By Tanya Fogg Young (Special to The Citizen, USAG Stuttgart)October 18, 2010
STUTTGART, Germany -- The friendship between an American pilot and a German schoolgirl that has now spanned more than 60 years serves as a symbol of an enduring partnership between the two countries.
An estimated 250 adults and children gathered Oct. 14 at Robinson Barracks Elementary/Middle School to hear U.S. Africa Command Commander Gen. William E. "Kip" Ward read the book, "Mercedes and the Chocolate Pilot," along with the book's main character, Mercedes Wild.
The pair presented the book together - with Gen. Ward reading a page first in English and then Mrs. Wild translating the same page in German - for the audience of American and German elementary and middle school students. The session was part of the "Tell Me a Story" initiative by the Military Child Education Coalition.
The book centered on the relationship established between then 7-year-old Mercedes Simon and an American pilot, Lt. Gail Halvorsen, who often dropped chocolate candy parachutes to the children as he flew over them during his Berlin Airlift missions.
The friendship between Halvorsen, now a 90-year-old retired colonel living in Utah, and Wild, now a 69-year-old grandmother, endures to this day, she said.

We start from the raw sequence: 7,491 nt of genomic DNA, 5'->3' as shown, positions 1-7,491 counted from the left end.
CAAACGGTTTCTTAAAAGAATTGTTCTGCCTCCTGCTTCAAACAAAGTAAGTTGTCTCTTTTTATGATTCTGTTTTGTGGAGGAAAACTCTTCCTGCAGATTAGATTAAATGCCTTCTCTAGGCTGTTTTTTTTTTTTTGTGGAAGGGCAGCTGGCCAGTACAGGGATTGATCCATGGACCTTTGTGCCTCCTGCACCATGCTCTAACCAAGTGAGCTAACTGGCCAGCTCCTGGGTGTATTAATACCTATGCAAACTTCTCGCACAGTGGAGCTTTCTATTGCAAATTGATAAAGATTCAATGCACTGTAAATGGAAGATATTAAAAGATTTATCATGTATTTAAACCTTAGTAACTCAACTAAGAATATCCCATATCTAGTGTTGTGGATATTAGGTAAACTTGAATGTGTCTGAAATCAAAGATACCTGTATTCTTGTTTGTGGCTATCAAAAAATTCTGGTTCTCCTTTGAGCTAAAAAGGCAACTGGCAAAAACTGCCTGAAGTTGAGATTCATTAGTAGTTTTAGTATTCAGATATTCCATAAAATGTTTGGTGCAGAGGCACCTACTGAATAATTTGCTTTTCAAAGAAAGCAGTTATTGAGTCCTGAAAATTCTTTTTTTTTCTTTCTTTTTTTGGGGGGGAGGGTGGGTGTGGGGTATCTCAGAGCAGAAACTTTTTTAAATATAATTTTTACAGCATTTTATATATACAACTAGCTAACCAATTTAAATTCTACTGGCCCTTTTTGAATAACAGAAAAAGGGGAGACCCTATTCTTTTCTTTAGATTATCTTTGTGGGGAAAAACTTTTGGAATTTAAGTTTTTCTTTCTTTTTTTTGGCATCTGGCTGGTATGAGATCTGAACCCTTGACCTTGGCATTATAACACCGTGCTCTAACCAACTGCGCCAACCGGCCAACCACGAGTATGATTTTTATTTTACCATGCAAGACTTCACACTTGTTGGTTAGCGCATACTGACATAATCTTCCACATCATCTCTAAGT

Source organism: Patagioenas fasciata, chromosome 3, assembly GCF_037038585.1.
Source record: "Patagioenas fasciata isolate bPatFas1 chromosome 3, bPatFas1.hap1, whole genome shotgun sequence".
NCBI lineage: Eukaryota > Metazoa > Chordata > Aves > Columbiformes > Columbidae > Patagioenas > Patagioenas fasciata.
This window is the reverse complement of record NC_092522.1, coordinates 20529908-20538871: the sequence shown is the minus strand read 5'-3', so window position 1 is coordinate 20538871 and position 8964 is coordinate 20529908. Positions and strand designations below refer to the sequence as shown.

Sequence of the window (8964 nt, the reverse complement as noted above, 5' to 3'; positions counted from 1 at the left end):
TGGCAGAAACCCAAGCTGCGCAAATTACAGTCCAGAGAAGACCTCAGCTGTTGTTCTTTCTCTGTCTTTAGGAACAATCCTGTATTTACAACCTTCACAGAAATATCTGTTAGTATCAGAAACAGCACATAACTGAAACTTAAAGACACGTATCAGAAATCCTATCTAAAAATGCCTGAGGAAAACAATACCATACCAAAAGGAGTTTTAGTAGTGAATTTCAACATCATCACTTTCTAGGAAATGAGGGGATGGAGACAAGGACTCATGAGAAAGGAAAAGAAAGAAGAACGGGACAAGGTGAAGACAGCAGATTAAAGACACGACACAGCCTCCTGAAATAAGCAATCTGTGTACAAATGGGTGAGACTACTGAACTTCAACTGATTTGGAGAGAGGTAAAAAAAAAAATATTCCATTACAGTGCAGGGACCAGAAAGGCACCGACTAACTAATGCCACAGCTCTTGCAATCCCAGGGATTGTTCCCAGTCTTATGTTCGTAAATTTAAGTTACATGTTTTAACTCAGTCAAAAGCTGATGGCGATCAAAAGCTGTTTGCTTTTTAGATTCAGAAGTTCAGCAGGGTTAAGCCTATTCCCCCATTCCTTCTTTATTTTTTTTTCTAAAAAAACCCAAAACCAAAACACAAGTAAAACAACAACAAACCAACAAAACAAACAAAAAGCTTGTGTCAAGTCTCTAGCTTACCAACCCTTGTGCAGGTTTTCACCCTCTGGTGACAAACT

Visibly moved and her voice cracking with emotion, Wild expressed her gratitude for the opportunity to share her story with them.
"Thank you for exposing the children to the story of one person showing kindness to others," Gen. Ward said to those assembled. "One gesture of kindness so many years ago still means so much."
Parent Kedra Segler brought her three children - Max, 11, a 6th-grader at RBEMS, 5th-grader Alexi, 10, and 4th-grader Pascal, 9, both Patch Elementary students - to the event.
"I couldn't let an opportunity like this go by," Segler said. "[Mrs. Wild] was so appreciative of something as simple as candy. Children will be children - even in times of war."
Caroline Childress, 13, said it was interesting to hear a first-hand account from someone who was a child during World War II. "It's an emotional story that helps put things together," said Childress, who is home-schooled. "I was really moved by the story."
At the conclusion of the reading, the children were broken into small groups to discuss the book and then were able to make their own candy parachutes. Parents and children received copies of the book signed by Ward and Wild and chocolate bars wrapped in miniature copies of the book cover as parting mementos of the event.